One of the big questions I frequently get is “What technology should we use, Marc?” I always answer, “Well, what’s the business/ people strategy?” Eight times out of ten they respond they don’t have one, the problem is more a process issue, and they inevitably say, “I have got vendor blur, all the technology seems to do the same thing – just tell who I should go with!”
"Despite The Entry Of Computers, Mobile Phones, And Internet, HR Work Has Not Moved Beyond Its Focus On Administration Role"
Of course you would imagine I would say SAP right? Well, as I have actually told those of you who know me: technology is a key element, a critical one at that, but you have to have a plan. You can take a bad HR process, put it on lovely SAP success factors technology, and guess what? It will still be a bad process.
In this article, I hope to help you avoid vendor blur and understand what you are buying when you get HR cloud technology, and also to help you understand its advantages over the pre-digital way of doing things.
I recently came across a great study by Gallup that looked at HR over the last twenty years. According to it, despite the entry of computers, mobile phones, and Internet, HR work has not moved beyond its focus on administration role. “Wow,” I’m sure you must be thinking, “Now tell me something I don’t know.”
The reason why I bring this up is that the change has finally come. With the new SAP digital hub, we have got the new workforce covered. HR technology is no more about a standalone core system that polices and processes.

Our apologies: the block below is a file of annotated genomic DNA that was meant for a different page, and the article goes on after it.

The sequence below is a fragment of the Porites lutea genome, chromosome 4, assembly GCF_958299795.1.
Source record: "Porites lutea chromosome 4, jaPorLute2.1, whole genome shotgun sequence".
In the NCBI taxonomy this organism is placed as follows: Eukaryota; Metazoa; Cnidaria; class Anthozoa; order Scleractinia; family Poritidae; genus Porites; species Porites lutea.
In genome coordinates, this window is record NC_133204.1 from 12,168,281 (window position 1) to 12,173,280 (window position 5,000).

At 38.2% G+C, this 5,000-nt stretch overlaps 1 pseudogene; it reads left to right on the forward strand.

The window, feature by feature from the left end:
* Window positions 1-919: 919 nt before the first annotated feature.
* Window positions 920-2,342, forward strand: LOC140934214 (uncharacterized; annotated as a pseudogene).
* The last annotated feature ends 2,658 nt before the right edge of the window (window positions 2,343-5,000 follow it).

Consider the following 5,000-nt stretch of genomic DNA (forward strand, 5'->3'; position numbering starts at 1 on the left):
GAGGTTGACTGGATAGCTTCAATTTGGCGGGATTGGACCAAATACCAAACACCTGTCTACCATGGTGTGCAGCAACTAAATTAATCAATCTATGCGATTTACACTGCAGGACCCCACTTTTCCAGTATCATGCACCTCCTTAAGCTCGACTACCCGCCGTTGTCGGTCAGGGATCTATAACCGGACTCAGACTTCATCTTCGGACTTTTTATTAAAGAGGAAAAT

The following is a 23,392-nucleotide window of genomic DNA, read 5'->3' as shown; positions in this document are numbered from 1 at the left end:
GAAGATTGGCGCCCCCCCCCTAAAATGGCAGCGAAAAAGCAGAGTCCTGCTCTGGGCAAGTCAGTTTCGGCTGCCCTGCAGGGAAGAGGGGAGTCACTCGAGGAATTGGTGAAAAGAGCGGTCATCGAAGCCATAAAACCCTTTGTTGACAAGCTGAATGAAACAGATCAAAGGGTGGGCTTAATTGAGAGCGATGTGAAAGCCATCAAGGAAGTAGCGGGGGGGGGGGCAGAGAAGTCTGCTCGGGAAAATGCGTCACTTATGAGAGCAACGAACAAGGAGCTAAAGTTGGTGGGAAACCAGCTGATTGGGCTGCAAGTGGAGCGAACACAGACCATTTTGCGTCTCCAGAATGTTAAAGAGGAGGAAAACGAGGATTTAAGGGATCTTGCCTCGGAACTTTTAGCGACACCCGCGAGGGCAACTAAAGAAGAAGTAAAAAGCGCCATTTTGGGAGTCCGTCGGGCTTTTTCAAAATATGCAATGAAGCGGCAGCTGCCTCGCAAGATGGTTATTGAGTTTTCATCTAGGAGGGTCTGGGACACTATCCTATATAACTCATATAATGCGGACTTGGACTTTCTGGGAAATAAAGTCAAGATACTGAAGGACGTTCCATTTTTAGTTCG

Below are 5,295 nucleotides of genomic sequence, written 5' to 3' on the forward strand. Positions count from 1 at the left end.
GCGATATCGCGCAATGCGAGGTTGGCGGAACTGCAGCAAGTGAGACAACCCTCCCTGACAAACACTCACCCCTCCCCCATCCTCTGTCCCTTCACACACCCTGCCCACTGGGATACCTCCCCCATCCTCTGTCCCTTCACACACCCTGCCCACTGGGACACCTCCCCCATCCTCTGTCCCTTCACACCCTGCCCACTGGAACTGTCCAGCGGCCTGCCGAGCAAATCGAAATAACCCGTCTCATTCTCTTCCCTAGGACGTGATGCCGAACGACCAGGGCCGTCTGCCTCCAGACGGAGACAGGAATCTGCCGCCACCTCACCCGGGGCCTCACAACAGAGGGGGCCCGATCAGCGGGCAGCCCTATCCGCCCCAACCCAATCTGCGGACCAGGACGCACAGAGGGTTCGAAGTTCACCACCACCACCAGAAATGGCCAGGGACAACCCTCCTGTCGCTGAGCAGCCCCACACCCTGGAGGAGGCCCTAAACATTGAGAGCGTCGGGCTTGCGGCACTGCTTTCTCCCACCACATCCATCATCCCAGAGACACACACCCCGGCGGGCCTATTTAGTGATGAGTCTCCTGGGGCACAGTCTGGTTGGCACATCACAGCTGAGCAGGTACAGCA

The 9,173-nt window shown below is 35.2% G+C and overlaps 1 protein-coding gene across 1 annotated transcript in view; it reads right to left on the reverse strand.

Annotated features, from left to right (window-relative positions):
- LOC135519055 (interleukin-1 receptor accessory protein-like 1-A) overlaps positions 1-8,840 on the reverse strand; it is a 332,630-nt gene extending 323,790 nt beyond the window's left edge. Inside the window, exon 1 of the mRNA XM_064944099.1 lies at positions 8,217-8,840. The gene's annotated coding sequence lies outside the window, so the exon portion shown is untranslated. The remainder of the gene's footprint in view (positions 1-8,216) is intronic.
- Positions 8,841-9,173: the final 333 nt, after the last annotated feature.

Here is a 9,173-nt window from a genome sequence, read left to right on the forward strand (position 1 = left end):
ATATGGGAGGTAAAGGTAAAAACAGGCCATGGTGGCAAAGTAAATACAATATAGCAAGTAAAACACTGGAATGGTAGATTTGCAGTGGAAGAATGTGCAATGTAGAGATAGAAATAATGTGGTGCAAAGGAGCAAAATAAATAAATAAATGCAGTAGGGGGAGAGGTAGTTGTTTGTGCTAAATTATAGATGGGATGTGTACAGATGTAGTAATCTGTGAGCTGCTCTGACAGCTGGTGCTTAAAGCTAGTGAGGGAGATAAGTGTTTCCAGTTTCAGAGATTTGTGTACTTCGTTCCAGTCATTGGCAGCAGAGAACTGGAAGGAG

Today’s platform needs to be predictive, constantly upgraded, mobile-enabled, central to company's systems, and should also provide a great user-experience and seamless data flow.
For instance, the modern HR managers should be able to input an employee’s leave time and hire a new contingent worker–while booking a last minute holiday with their family–on their mobile phones while dropping the kids off at preschool. Does this sound like the future of work? It’s not–that was my morning today. And with my two-year old and four-year old sons, trust me, this was amazing.
The world changes at a rapid pace, and it’s only getting more rapid. Here are three principles I urge you to consider when asking yourself the ‘what technology should I be using’ question.
1. When you’re buying a service (SaaS), you’re buying into a company that is going to be (hopefully) bringing constant innovation to the software that will help you meet employee needs. So look into their research and development spend, whether or not they have been receiving awards and plaudits for their user experience. Check to see if they’re commercially stable and have proven domain experience. Finally, make sure they have partnerships with other vendors – that’s a sign of industry trust.
2. Does the technology have connectivity or ‘integration’ to the wider technology eco-system? Does it hook up with finance, e-commerce, and the internet of things? Is it mobile first?
Finally, when all is said and done, can you see yourself having a positive ongoing relationship with the organization? Have they understood your business, and do they stand out in the independent analyst reports? Here’s the clincher: Would you buy shares in them for your retirement?
Remember, it’s no longer a purchase for this year or the next three. The world is changing, three years in the modern world is what 30 years used to be. So pick a trusted technology partner that not only provides the platform, but also business insights and experience that will ensure your business can concentrate on doing what it needs to, not only what the internal systems let it do.
SAP SE (NYSE:SAP) is a German multinational software corporation that makes enterprise software to manage business operations and customer relations.